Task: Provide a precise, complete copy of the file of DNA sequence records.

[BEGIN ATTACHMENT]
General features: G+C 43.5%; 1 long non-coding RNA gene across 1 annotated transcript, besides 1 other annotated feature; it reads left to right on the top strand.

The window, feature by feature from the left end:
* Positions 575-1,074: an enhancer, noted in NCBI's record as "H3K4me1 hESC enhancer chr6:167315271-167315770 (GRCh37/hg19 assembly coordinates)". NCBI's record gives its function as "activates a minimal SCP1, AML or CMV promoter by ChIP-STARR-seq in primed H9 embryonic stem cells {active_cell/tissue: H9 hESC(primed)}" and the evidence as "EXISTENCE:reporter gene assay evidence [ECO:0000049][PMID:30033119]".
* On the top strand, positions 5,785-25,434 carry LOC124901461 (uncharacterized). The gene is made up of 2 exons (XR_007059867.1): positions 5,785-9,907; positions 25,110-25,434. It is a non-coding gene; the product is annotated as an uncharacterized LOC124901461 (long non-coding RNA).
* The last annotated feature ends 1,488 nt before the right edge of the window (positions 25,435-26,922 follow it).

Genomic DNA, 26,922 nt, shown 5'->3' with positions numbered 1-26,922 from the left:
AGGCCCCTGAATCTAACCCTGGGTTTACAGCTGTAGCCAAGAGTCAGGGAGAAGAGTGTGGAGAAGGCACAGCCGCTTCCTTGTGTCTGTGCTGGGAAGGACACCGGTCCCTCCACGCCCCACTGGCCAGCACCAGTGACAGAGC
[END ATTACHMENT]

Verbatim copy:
General features: G+C 43.5%; 1 long non-coding RNA gene across 1 annotated transcript, besides 1 other annotated feature; it reads left to right on the top strand.

The window, feature by feature from the left end:
* Positions 575-1,074: an enhancer, noted in NCBI's record as "H3K4me1 hESC enhancer chr6:167315271-167315770 (GRCh37/hg19 assembly coordinates)". NCBI's record gives its function as "activates a minimal SCP1, AML or CMV promoter by ChIP-STARR-seq in primed H9 embryonic stem cells {active_cell/tissue: H9 hESC(primed)}" and the evidence as "EXISTENCE:reporter gene assay evidence [ECO:0000049][PMID:30033119]".
* On the top strand, positions 5,785-25,434 carry LOC124901461 (uncharacterized). The gene is made up of 2 exons (XR_007059867.1): positions 5,785-9,907; positions 25,110-25,434. It is a non-coding gene; the product is annotated as an uncharacterized LOC124901461 (long non-coding RNA).
* The last annotated feature ends 1,488 nt before the right edge of the window (positions 25,435-26,922 follow it).

Genomic DNA, 26,922 nt, shown 5'->3' with positions numbered 1-26,922 from the left:
AGGCCCCTGAATCTAACCCTGGGTTTACAGCTGTAGCCAAGAGTCAGGGAGAAGAGTGTGGAGAAGGCACAGCCGCTTCCTTGTGTCTGTGCTGGGAAGGACACCGGTCCCTCCACGCCCCACTGGCCAGCACCAGTGACAGAGC